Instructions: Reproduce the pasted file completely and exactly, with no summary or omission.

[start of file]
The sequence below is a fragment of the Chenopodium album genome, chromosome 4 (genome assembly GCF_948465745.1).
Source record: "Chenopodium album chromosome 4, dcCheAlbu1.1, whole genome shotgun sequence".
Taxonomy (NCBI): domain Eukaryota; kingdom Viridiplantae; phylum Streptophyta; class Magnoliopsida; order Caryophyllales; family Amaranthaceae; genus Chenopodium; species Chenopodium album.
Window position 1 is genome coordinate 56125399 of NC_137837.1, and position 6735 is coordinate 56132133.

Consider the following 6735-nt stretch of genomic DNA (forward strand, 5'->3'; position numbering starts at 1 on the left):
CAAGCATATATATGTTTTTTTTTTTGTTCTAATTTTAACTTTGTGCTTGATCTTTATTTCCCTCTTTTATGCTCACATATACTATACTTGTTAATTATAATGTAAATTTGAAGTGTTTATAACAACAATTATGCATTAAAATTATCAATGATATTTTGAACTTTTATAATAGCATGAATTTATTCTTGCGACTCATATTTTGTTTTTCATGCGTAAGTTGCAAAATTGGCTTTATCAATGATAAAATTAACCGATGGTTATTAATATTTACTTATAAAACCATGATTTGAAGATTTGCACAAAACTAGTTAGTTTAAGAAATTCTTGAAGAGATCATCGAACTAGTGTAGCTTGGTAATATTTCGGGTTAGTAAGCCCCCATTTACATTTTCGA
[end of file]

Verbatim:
The sequence below is a fragment of the Chenopodium album genome, chromosome 4 (genome assembly GCF_948465745.1).
Source record: "Chenopodium album chromosome 4, dcCheAlbu1.1, whole genome shotgun sequence".
Taxonomy (NCBI): domain Eukaryota; kingdom Viridiplantae; phylum Streptophyta; class Magnoliopsida; order Caryophyllales; family Amaranthaceae; genus Chenopodium; species Chenopodium album.
Window position 1 is genome coordinate 56125399 of NC_137837.1, and position 6735 is coordinate 56132133.

Consider the following 6735-nt stretch of genomic DNA (forward strand, 5'->3'; position numbering starts at 1 on the left):
CAAGCATATATATGTTTTTTTTTTTGTTCTAATTTTAACTTTGTGCTTGATCTTTATTTCCCTCTTTTATGCTCACATATACTATACTTGTTAATTATAATGTAAATTTGAAGTGTTTATAACAACAATTATGCATTAAAATTATCAATGATATTTTGAACTTTTATAATAGCATGAATTTATTCTTGCGACTCATATTTTGTTTTTCATGCGTAAGTTGCAAAATTGGCTTTATCAATGATAAAATTAACCGATGGTTATTAATATTTACTTATAAAACCATGATTTGAAGATTTGCACAAAACTAGTTAGTTTAAGAAATTCTTGAAGAGATCATCGAACTAGTGTAGCTTGGTAATATTTCGGGTTAGTAAGCCCCCATTTACATTTTCGA